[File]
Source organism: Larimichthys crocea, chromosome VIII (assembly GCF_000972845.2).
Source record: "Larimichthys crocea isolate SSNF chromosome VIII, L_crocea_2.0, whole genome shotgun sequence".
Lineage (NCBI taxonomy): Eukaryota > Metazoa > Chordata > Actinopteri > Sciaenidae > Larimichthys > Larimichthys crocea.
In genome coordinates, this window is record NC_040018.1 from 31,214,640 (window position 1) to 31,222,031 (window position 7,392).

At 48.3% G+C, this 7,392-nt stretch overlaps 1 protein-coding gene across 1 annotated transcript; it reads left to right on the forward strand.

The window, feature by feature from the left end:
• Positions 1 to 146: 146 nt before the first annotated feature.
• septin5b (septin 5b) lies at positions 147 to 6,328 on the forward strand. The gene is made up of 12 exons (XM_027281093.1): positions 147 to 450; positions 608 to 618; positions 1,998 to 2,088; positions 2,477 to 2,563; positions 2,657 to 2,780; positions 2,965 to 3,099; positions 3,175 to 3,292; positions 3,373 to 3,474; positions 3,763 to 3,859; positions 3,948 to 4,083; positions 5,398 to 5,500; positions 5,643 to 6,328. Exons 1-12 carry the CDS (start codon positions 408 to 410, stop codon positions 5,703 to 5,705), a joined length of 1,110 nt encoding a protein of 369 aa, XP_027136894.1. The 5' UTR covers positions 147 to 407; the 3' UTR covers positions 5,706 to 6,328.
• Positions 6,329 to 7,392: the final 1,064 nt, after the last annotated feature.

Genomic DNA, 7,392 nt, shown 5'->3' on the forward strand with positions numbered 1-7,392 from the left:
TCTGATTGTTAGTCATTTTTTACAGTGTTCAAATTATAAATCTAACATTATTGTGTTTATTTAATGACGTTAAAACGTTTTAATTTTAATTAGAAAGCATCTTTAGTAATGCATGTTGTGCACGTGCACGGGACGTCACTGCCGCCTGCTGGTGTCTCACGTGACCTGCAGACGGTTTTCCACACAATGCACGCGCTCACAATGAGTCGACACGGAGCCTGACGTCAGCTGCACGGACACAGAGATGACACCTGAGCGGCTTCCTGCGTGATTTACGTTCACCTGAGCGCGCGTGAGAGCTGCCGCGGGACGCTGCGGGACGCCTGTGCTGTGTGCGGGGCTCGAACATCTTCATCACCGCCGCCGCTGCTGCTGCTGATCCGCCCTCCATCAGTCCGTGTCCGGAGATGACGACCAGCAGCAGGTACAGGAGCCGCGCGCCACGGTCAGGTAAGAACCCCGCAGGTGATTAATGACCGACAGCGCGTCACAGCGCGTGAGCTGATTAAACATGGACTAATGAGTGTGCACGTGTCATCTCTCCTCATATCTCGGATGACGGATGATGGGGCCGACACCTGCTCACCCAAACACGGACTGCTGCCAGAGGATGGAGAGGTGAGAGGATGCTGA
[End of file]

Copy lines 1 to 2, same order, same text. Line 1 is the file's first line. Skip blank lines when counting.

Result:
Source organism: Larimichthys crocea, chromosome VIII (assembly GCF_000972845.2).
Source record: "Larimichthys crocea isolate SSNF chromosome VIII, L_crocea_2.0, whole genome shotgun sequence".